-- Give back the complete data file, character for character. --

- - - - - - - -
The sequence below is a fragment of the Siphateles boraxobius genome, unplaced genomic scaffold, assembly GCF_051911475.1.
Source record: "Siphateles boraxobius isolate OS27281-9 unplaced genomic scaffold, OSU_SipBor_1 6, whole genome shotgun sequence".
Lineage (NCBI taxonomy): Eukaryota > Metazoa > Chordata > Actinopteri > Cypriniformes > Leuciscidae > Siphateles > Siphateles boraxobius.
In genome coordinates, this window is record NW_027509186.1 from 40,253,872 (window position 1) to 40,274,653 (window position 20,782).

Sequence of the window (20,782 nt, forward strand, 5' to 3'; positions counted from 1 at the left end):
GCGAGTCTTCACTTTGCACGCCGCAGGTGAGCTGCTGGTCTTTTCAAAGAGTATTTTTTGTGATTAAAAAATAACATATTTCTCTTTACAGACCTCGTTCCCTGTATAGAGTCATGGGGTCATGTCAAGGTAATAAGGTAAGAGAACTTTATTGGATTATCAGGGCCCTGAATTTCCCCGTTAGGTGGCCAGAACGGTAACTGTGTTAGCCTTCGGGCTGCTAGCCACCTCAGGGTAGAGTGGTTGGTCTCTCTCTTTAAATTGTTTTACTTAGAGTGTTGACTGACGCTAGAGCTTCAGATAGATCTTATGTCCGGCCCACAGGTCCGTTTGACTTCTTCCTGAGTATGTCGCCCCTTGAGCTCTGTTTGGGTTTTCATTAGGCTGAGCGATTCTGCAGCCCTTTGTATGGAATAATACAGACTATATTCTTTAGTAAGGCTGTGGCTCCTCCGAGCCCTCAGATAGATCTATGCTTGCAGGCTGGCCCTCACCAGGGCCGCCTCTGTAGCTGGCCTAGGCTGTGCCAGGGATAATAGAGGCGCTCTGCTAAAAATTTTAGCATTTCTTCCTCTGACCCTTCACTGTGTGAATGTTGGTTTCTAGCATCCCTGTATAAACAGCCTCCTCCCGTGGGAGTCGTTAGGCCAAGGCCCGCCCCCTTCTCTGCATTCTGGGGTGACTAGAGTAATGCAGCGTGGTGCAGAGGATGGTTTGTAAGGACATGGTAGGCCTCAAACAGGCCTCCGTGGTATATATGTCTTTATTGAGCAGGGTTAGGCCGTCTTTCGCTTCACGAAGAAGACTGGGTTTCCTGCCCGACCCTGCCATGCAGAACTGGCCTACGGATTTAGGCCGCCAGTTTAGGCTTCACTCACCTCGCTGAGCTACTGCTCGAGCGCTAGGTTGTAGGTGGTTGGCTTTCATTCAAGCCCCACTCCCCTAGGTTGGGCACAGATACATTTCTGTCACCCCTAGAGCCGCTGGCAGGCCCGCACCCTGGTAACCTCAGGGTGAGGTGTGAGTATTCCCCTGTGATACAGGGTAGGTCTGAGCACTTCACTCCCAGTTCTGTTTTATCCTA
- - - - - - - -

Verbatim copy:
The sequence below is a fragment of the Siphateles boraxobius genome, unplaced genomic scaffold, assembly GCF_051911475.1.
Source record: "Siphateles boraxobius isolate OS27281-9 unplaced genomic scaffold, OSU_SipBor_1 6, whole genome shotgun sequence".
Lineage (NCBI taxonomy): Eukaryota > Metazoa > Chordata > Actinopteri > Cypriniformes > Leuciscidae > Siphateles > Siphateles boraxobius.
In genome coordinates, this window is record NW_027509186.1 from 40,253,872 (window position 1) to 40,274,653 (window position 20,782).

Sequence of the window (20,782 nt, forward strand, 5' to 3'; positions counted from 1 at the left end):
GCGAGTCTTCACTTTGCACGCCGCAGGTGAGCTGCTGGTCTTTTCAAAGAGTATTTTTTGTGATTAAAAAATAACATATTTCTCTTTACAGACCTCGTTCCCTGTATAGAGTCATGGGGTCATGTCAAGGTAATAAGGTAAGAGAACTTTATTGGATTATCAGGGCCCTGAATTTCCCCGTTAGGTGGCCAGAACGGTAACTGTGTTAGCCTTCGGGCTGCTAGCCACCTCAGGGTAGAGTGGTTGGTCTCTCTCTTTAAATTGTTTTACTTAGAGTGTTGACTGACGCTAGAGCTTCAGATAGATCTTATGTCCGGCCCACAGGTCCGTTTGACTTCTTCCTGAGTATGTCGCCCCTTGAGCTCTGTTTGGGTTTTCATTAGGCTGAGCGATTCTGCAGCCCTTTGTATGGAATAATACAGACTATATTCTTTAGTAAGGCTGTGGCTCCTCCGAGCCCTCAGATAGATCTATGCTTGCAGGCTGGCCCTCACCAGGGCCGCCTCTGTAGCTGGCCTAGGCTGTGCCAGGGATAATAGAGGCGCTCTGCTAAAAATTTTAGCATTTCTTCCTCTGACCCTTCACTGTGTGAATGTTGGTTTCTAGCATCCCTGTATAAACAGCCTCCTCCCGTGGGAGTCGTTAGGCCAAGGCCCGCCCCCTTCTCTGCATTCTGGGGTGACTAGAGTAATGCAGCGTGGTGCAGAGGATGGTTTGTAAGGACATGGTAGGCCTCAAACAGGCCTCCGTGGTATATATGTCTTTATTGAGCAGGGTTAGGCCGTCTTTCGCTTCACGAAGAAGACTGGGTTTCCTGCCCGACCCTGCCATGCAGAACTGGCCTACGGATTTAGGCCGCCAGTTTAGGCTTCACTCACCTCGCTGAGCTACTGCTCGAGCGCTAGGTTGTAGGTGGTTGGCTTTCATTCAAGCCCCACTCCCCTAGGTTGGGCACAGATACATTTCTGTCACCCCTAGAGCCGCTGGCAGGCCCGCACCCTGGTAACCTCAGGGTGAGGTGTGAGTATTCCCCTGTGATACAGGGTAGGTCTGAGCACTTCACTCCCAGTTCTGTTTTATCCTA